Asked for examples of dishonesty in clinics, Qedani said some nurses were selling baby formula milk and charging patients to perform abortions, both vital free services.

Professor Martin Veller, Chairperson of the Association of Surgeons of South Africa (ASSA), said it was 'invidous' to make such strong allegations in the media 'without a burden of proof'. While unaware of any such 'pirate' surgery currently taking place, he would be 'deeply uncomfortable' but support the MEC fully if anyone was found guilty. 'It it's true let's catch whoever it is - any moves to reduce overall endemic corruption are very welcome,' he added.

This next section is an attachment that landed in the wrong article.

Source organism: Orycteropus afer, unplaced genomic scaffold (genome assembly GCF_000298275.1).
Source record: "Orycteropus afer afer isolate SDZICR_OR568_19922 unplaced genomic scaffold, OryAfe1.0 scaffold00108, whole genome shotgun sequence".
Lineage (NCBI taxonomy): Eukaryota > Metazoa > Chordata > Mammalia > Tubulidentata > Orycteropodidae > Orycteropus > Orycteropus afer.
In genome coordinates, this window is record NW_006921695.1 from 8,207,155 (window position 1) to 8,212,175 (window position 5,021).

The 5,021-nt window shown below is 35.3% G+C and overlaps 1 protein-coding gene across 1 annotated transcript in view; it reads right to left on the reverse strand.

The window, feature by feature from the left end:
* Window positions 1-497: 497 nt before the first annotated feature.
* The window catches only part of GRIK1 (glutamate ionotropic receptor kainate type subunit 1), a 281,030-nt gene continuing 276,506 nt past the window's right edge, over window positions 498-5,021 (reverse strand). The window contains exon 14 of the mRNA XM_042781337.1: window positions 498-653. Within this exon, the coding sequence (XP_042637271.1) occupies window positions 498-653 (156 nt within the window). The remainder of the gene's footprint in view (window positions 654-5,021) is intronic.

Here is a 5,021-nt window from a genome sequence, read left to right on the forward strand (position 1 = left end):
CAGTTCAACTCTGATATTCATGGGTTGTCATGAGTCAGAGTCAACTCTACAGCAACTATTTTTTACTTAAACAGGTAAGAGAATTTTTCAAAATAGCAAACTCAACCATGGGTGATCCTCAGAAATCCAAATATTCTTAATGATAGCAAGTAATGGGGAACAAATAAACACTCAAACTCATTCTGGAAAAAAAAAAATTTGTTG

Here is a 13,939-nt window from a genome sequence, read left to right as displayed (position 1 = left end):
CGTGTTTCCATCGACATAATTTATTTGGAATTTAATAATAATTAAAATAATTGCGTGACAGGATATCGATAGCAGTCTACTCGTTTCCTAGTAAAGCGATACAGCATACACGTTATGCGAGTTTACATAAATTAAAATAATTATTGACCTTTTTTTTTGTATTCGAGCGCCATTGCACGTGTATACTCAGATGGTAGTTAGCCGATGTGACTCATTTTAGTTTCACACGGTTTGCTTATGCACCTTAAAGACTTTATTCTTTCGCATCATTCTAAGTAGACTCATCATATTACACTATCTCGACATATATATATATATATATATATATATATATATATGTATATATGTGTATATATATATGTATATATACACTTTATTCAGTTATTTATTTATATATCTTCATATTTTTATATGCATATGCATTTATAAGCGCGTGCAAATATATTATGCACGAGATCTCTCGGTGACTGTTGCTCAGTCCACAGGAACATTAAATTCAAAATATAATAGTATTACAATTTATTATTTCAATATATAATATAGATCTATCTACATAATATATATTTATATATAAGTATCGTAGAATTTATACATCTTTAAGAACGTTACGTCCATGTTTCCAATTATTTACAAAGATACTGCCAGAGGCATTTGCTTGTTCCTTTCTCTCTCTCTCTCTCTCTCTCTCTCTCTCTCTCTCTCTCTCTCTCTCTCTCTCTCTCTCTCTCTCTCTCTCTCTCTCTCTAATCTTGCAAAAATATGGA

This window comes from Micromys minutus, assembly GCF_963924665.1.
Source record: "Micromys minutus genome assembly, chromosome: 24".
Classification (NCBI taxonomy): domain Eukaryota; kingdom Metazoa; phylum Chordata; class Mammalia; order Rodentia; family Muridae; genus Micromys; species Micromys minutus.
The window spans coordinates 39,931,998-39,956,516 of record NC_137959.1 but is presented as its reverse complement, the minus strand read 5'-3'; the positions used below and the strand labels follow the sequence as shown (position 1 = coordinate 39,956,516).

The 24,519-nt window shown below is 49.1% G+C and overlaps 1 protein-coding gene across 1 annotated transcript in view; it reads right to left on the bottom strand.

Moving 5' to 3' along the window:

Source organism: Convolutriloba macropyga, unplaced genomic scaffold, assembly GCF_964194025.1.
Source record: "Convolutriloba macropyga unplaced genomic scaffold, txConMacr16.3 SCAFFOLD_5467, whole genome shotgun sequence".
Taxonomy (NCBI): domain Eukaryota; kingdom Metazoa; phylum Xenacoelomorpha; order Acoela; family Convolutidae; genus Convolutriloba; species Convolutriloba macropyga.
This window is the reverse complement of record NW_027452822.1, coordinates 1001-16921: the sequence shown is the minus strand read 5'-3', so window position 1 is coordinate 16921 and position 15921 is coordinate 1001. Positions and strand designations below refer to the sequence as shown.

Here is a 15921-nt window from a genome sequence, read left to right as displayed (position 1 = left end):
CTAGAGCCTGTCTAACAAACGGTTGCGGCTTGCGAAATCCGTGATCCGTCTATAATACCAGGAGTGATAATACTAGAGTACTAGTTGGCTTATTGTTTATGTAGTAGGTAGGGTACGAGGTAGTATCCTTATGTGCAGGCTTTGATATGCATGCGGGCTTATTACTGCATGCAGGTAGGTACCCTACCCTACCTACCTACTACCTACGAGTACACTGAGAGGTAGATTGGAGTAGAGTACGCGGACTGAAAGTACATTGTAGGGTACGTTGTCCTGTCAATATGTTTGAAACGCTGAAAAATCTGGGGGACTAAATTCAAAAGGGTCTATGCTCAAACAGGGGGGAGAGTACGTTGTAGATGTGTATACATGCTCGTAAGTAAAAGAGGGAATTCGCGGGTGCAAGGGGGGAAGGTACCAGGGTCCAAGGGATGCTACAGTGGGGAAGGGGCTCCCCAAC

Like other surgeons Izindaba interviewed he was upset by the sweeping nature of Mahlangu's allegations. 'Someone in that kind of leadership is extremely dependant on the goodwill of health care practitioners,' he said.

 

One rogue surgeon 5 years ago - ASSA

Veller added that he was aware of only one case where a Gauteng colleague took money to operate on two patients in a public sector hospital, some 5 years apart (in 2000 and 2005). This had resulted in an adverse event and the surgeon making a substantial payment to one patient, plus facing professional misconduct penalties.

Professor Martin Smith, head of surgery at Chris Hani Baragwanath Hospital, said ongoing doctor rotations and plenty of junior staff at tertiary hospitals meant greater openness, better scrutiny and much less likelihood of syndicates forming. 'There may be other cases she's aware of but there's also a whole lot of hospitals where peer review is incredibly limited and anything could be happening,' he added.